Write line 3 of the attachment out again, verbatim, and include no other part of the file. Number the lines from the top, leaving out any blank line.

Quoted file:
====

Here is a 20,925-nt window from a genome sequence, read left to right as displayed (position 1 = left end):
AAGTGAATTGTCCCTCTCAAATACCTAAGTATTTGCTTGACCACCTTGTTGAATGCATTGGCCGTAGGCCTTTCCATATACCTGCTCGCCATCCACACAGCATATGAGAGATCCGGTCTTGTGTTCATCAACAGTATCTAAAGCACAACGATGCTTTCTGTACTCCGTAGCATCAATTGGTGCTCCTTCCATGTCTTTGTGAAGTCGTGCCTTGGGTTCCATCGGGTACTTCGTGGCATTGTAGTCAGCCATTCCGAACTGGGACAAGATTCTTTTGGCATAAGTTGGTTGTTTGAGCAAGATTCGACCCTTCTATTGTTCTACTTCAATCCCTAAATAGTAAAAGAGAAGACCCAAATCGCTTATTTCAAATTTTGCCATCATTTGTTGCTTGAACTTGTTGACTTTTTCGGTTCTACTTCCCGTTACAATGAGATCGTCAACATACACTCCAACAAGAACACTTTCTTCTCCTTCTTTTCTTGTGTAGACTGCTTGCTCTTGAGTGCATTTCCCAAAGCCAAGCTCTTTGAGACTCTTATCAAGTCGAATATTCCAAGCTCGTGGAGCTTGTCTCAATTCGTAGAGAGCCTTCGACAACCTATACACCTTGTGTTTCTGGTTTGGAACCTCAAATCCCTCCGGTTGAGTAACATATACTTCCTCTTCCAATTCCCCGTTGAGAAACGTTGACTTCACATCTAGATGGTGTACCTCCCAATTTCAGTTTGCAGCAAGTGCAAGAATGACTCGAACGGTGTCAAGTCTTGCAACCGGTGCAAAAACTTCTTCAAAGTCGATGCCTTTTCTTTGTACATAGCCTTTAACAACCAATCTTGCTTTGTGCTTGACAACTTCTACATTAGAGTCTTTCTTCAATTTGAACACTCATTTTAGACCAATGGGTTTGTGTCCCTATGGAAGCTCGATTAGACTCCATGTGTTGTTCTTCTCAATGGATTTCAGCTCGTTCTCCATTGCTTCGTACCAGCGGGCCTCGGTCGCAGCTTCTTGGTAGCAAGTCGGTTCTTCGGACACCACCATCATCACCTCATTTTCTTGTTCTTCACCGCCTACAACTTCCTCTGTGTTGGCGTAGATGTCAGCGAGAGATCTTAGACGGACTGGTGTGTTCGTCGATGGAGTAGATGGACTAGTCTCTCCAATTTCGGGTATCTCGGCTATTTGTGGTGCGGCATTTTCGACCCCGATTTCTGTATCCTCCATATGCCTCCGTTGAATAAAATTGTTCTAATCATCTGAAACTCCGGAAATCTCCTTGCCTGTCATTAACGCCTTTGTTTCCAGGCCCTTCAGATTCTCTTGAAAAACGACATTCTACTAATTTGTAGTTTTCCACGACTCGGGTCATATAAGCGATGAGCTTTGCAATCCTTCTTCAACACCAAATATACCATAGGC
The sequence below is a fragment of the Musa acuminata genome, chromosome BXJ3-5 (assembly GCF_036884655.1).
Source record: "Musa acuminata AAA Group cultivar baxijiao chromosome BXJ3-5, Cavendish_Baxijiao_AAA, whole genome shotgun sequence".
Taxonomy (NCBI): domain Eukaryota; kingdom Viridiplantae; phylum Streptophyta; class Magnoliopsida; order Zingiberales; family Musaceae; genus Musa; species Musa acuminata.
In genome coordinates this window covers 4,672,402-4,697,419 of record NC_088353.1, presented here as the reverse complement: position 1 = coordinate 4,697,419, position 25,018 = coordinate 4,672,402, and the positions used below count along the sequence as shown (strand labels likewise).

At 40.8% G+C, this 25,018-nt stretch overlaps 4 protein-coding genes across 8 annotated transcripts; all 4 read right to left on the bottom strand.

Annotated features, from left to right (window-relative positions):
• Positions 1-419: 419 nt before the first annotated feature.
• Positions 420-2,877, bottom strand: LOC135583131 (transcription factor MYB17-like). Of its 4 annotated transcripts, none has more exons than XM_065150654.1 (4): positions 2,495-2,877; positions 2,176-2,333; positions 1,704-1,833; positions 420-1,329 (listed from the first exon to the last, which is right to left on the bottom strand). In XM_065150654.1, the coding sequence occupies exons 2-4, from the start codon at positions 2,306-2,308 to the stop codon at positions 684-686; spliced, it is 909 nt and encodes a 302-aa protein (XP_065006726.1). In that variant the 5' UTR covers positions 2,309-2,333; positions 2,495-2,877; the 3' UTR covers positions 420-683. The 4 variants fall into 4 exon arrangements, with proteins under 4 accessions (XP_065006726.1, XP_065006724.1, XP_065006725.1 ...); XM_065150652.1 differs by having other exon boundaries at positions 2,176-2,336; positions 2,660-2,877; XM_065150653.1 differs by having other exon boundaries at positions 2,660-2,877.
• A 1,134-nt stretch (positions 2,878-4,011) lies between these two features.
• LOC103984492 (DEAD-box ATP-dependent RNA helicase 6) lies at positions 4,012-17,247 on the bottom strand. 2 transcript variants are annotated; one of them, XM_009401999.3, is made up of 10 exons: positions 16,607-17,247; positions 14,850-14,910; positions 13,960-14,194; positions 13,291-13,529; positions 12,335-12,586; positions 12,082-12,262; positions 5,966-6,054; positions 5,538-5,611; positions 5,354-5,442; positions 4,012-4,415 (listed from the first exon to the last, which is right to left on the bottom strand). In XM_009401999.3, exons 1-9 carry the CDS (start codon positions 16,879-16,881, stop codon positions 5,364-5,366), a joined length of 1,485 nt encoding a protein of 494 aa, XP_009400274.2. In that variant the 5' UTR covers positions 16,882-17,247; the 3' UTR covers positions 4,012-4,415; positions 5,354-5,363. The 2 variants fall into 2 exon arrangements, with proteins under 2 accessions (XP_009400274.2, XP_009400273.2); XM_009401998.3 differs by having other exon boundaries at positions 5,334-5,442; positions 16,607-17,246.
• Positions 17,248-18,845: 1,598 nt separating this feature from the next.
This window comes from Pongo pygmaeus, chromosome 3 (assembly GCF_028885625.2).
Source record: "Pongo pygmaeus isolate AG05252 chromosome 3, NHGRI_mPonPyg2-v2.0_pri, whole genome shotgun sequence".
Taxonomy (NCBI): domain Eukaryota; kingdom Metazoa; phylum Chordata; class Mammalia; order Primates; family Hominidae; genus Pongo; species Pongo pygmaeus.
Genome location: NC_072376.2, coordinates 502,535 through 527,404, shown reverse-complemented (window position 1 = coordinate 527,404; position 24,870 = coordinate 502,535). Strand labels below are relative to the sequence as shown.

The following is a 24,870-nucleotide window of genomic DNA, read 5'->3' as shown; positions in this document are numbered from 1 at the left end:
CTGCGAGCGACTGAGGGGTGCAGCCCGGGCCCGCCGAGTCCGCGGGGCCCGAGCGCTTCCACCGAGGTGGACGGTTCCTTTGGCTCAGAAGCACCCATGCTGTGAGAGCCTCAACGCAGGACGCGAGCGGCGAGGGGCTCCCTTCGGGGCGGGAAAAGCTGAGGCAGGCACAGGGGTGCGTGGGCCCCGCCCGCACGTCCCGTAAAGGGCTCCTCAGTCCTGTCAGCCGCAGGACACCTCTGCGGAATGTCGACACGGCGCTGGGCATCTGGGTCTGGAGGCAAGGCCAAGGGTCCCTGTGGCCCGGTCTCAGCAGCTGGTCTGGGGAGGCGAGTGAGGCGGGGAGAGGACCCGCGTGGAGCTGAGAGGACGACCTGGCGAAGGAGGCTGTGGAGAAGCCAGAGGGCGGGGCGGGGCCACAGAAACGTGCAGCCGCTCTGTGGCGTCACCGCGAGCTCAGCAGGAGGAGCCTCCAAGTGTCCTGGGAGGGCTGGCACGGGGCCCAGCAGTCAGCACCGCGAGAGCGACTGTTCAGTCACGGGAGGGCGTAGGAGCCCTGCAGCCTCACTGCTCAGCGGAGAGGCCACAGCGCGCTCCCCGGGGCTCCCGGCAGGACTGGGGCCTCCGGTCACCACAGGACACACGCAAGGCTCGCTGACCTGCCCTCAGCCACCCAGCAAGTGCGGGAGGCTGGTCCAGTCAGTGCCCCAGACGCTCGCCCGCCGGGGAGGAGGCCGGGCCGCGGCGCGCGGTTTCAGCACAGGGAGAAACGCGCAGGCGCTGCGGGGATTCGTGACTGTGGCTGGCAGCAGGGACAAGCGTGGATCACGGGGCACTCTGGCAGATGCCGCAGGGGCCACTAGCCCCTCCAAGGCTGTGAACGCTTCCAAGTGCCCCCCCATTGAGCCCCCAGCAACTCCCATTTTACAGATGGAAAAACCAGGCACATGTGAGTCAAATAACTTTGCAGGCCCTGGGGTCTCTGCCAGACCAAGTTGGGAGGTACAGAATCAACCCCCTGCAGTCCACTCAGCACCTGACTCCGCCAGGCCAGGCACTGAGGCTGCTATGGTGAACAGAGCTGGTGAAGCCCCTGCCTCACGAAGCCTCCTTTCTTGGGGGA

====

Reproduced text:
The sequence below is a fragment of the Musa acuminata genome, chromosome BXJ3-5 (assembly GCF_036884655.1).